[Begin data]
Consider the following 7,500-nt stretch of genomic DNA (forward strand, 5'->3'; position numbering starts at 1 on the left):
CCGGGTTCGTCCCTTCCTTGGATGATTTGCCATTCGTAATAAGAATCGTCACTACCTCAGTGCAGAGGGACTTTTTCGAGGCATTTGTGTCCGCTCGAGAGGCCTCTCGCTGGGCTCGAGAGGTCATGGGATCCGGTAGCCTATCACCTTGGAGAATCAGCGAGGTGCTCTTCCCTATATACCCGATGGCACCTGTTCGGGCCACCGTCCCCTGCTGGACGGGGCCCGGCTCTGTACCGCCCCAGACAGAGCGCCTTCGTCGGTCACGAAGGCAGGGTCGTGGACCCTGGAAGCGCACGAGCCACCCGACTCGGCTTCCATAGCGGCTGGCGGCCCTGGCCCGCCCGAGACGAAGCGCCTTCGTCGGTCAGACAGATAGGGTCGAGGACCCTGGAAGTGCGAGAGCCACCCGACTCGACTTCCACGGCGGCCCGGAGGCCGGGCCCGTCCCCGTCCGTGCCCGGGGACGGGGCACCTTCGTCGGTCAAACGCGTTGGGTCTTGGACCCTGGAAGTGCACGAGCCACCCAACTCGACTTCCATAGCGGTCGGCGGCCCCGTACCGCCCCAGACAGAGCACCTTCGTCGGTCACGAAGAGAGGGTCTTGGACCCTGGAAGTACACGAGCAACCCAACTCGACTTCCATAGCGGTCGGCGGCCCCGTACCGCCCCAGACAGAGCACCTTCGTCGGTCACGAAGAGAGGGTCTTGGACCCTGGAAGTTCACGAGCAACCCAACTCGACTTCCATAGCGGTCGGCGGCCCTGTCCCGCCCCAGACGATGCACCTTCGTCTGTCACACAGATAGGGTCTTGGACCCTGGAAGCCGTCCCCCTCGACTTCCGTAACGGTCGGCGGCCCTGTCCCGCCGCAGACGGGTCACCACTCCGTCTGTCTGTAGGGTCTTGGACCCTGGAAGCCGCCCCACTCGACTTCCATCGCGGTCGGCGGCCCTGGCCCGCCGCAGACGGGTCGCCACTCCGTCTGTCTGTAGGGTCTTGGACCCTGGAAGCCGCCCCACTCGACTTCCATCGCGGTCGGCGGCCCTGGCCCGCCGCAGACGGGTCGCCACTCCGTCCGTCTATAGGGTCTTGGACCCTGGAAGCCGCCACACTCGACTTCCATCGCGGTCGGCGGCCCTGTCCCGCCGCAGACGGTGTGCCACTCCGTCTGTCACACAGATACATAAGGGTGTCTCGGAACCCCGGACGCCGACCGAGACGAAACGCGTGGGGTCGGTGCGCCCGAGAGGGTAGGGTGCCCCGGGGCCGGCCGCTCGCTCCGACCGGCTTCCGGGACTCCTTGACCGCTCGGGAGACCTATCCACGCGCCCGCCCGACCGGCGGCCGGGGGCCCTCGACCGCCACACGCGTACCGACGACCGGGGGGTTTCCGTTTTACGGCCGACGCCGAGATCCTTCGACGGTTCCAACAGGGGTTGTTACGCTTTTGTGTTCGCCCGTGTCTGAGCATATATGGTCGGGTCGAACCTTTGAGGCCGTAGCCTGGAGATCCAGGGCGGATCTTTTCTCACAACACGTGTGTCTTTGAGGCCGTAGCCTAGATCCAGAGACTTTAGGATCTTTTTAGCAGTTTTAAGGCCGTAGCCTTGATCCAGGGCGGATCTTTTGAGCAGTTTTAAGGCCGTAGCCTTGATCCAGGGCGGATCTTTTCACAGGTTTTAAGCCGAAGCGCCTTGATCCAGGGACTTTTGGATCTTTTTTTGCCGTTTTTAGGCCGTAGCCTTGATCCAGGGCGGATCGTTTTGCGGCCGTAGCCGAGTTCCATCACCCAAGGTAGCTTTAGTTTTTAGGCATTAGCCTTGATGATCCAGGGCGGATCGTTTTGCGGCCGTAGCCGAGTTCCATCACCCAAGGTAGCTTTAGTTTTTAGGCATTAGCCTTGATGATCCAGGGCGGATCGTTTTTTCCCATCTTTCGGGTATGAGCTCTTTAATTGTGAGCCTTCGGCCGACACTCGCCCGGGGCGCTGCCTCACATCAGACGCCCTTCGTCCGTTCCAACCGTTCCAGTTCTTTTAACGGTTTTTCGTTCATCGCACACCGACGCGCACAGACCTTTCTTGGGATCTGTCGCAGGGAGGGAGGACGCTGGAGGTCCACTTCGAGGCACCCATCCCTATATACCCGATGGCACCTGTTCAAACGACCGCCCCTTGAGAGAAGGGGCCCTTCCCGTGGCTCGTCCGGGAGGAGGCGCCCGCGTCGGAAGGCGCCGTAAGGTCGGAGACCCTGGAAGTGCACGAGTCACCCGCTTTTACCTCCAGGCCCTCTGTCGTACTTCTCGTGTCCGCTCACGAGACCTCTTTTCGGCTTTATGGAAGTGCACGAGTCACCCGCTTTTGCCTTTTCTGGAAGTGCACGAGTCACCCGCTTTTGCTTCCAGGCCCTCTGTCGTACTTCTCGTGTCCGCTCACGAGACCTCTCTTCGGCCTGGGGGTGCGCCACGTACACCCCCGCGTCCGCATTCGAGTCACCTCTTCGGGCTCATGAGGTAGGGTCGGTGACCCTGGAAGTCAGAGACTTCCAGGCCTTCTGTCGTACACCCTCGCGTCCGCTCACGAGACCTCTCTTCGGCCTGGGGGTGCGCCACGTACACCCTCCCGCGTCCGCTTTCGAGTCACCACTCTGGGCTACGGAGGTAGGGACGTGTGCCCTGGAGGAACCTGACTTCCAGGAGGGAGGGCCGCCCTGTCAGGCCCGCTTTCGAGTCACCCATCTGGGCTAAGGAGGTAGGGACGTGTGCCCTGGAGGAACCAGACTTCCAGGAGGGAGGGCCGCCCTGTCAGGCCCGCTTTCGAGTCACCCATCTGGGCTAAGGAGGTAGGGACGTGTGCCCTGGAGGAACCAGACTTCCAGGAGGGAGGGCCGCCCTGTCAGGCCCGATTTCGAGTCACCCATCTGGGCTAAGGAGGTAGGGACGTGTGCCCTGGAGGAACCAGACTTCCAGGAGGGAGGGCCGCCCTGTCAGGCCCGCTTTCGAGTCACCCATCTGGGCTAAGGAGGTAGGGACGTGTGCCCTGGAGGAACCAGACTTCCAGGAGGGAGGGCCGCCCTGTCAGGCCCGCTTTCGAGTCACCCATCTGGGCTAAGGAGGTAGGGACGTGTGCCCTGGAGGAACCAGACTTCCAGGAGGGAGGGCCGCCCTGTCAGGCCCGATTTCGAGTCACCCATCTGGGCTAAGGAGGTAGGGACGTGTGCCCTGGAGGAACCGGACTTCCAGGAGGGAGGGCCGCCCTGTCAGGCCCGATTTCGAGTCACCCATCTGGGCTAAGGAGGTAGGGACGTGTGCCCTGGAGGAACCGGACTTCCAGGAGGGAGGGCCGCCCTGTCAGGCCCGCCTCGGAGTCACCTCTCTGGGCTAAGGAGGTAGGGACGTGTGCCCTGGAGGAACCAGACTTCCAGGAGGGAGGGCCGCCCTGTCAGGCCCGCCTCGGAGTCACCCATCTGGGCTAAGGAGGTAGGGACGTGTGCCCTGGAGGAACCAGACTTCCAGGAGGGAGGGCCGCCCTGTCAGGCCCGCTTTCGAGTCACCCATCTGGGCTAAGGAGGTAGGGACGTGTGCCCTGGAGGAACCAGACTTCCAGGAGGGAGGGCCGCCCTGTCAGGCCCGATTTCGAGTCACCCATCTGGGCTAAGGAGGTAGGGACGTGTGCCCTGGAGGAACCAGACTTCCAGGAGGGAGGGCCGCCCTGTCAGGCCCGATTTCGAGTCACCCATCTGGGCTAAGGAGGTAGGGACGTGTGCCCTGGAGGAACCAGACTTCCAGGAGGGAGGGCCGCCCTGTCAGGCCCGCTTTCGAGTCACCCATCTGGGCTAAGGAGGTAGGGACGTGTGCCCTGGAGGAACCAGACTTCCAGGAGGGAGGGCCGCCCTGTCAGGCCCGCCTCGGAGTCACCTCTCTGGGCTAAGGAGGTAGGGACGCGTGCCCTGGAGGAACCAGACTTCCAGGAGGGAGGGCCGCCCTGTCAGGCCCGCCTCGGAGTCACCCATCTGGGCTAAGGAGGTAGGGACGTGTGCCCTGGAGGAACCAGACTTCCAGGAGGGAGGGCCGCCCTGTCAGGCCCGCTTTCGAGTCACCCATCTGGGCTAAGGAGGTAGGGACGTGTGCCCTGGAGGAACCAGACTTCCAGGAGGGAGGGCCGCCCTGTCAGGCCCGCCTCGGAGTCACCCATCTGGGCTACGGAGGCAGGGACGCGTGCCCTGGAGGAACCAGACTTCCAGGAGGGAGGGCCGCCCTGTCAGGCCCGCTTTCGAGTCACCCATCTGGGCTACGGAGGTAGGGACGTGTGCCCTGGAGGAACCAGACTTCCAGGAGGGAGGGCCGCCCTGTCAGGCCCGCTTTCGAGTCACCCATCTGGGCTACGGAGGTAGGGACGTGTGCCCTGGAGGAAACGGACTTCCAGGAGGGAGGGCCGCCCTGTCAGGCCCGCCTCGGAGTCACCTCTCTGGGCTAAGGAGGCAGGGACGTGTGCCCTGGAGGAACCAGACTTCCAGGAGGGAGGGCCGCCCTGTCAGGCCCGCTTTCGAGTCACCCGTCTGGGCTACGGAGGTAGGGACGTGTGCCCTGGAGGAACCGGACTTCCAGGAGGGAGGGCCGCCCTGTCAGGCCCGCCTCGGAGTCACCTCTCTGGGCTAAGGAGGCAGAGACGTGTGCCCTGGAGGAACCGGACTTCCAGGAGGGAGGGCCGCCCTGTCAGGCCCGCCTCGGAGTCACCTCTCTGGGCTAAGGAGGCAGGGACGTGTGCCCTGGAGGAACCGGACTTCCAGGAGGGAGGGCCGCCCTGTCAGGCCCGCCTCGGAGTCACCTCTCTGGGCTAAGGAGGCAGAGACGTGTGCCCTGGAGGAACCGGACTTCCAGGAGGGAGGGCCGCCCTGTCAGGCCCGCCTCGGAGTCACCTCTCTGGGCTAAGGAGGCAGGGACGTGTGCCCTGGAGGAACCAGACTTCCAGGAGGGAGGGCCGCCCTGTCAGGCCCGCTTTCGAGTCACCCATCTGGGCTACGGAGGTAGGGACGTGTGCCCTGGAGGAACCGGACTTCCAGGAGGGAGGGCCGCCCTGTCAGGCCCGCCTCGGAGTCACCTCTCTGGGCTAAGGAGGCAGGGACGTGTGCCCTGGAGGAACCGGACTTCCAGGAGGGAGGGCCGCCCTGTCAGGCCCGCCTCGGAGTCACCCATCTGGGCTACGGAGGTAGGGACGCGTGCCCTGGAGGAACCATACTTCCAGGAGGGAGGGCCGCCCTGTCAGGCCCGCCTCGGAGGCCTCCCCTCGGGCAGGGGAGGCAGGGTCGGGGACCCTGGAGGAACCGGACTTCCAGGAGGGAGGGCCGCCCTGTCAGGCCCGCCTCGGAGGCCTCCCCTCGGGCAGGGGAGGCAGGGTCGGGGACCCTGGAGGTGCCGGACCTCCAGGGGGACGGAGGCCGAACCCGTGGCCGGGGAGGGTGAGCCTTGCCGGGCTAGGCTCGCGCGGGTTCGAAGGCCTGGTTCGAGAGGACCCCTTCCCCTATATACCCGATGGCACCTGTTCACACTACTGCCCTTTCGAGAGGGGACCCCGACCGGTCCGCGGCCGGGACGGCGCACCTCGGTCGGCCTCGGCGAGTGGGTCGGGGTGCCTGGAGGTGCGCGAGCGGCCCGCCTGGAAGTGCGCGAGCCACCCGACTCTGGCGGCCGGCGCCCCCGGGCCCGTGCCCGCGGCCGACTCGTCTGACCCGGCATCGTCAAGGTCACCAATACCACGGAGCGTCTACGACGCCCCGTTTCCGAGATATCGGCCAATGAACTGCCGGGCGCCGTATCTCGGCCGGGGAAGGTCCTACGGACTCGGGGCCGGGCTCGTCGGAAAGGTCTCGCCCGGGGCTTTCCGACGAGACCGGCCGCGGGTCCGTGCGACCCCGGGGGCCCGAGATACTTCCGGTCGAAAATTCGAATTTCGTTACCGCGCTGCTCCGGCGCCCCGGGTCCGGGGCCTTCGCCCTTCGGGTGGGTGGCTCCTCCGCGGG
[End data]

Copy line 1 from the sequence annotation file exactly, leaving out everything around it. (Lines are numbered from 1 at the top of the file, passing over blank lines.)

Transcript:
Consider the following 7,500-nt stretch of genomic DNA (forward strand, 5'->3'; position numbering starts at 1 on the left):